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Stolen Words ePub download

by Thomas Mallon

  • Author: Thomas Mallon
  • ISBN: 0140144404
  • ISBN13: 978-0140144406
  • ePub: 1122 kb | FB2: 1426 kb
  • Language: English
  • Category: History & Criticism
  • Publisher: Penguin Books (February 1, 1991)
  • Pages: 320
  • Rating: 4.6/5
  • Votes: 251
  • Format: mobi txt doc azw
Stolen Words ePub download

Thomas Mallon is the author of five novels and five works of nonfiction. To sum up then, Stolen Words is somewhat dated at this point, possibly still worth the read, but likely not to make a connection with the younger generation of readers in particular

Thomas Mallon is the author of five novels and five works of nonfiction. To sum up then, Stolen Words is somewhat dated at this point, possibly still worth the read, but likely not to make a connection with the younger generation of readers in particular. Academically stimulating and more useful for historical cases than current happenings with the plagiarism phenomenon. Dr. Herbert Ulysses Quickwit.

No matter what they steal, they fall back on the same excuses, as Thomas Mallon shows in his wonderful plagiarism book Stolen Words. Before the computer age, they blamed their confusing "notebooks," where they allegedly mixed up their own notes with passages recorded elsewhere. These days, plagiarists claim they mistake electronic files of notes with their own writing.

Thomas Mallon’s STOLEN WORDS: FORAYS INTO THE ORIGINS AND RAVAGES OF PLAGIARISM is thus most welcome

Thomas Mallon’s STOLEN WORDS: FORAYS INTO THE ORIGINS AND RAVAGES OF PLAGIARISM is thus most welcome. Mallon begins with a historical overview, briefly tracing the development of the modern notion of literary property, which was firmly established by the end of the eighteenth century. He rightly gives special attention to the massive plagiarisms of Samuel Taylor Coleridge, documented in Norman Fruman’s COLERIDGE: THE DAMAGED ARCHANGEL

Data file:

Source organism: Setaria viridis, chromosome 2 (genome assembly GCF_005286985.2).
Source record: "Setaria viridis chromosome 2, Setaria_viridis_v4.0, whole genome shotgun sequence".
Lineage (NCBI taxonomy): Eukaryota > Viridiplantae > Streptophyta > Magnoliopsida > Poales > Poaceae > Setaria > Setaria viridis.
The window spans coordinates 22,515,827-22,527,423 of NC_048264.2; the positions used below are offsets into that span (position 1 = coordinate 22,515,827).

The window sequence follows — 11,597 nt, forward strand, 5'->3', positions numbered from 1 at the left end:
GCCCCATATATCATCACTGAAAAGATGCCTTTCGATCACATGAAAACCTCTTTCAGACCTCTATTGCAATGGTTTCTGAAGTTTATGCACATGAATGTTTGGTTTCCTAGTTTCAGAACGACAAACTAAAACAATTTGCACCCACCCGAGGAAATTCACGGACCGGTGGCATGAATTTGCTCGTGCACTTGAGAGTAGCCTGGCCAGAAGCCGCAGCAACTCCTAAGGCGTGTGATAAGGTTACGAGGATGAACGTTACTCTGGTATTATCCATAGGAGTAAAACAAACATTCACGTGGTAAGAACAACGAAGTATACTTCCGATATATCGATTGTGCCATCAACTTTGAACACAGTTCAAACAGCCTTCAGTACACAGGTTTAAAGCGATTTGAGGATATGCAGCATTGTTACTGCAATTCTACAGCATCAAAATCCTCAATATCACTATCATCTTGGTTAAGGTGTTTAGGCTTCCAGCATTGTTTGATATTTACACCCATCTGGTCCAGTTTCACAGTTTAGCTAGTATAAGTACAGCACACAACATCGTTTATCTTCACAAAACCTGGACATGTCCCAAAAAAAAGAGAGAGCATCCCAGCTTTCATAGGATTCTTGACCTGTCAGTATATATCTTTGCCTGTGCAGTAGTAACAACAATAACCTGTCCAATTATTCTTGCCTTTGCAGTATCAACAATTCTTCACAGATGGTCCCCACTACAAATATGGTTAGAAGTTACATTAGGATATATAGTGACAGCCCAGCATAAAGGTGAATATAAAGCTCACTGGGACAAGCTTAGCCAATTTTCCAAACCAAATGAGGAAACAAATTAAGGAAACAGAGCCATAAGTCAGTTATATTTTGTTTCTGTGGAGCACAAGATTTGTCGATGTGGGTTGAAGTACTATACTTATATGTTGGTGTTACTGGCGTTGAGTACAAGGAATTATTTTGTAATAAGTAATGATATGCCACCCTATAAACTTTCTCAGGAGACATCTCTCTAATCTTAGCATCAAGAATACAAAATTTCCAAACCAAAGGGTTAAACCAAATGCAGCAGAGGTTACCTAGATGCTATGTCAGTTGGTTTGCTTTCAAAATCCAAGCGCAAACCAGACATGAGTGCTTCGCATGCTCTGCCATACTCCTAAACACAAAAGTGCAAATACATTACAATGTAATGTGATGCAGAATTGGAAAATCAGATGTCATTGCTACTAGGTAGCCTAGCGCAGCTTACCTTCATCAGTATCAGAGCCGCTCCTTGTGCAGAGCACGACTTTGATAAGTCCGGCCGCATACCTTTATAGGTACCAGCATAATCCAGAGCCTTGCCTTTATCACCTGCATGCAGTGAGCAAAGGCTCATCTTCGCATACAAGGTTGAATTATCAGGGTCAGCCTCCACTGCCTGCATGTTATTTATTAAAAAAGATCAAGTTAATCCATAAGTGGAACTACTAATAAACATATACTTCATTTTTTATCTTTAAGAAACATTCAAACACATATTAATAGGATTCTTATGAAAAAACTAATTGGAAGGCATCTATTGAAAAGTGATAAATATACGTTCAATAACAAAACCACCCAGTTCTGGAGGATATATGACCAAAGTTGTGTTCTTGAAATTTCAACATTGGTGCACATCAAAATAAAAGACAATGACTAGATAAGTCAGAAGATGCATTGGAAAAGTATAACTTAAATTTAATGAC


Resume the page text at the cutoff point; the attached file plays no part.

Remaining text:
Thomas Mallon's writing style is characterized by charm, wit, and a meticulous attention to detail and character development. Soon after its publication, in 1989, Mallon released a second nonfiction book called Stolen Words: Forays Into the Origins and Ravages of Plagiarism

Thomas Mallon's writing style is characterized by charm, wit, and a meticulous attention to detail and character development. His nonfiction often explores "fringe" genres-diaries, letters, plagiarism-just as his fiction frequently tells the stories of characters "on the fringes of big events. Soon after its publication, in 1989, Mallon released a second nonfiction book called Stolen Words: Forays Into the Origins and Ravages of Plagiarism. Henry and Clara, published in 1994, established Mallon as a writer of historical fiction from that point forward.

Thomas Mallon discusses "Finale: A Novel of the Reagan Years" at the . He has also written the nonfiction books "Stolen Words," about plagiarism; "Mrs.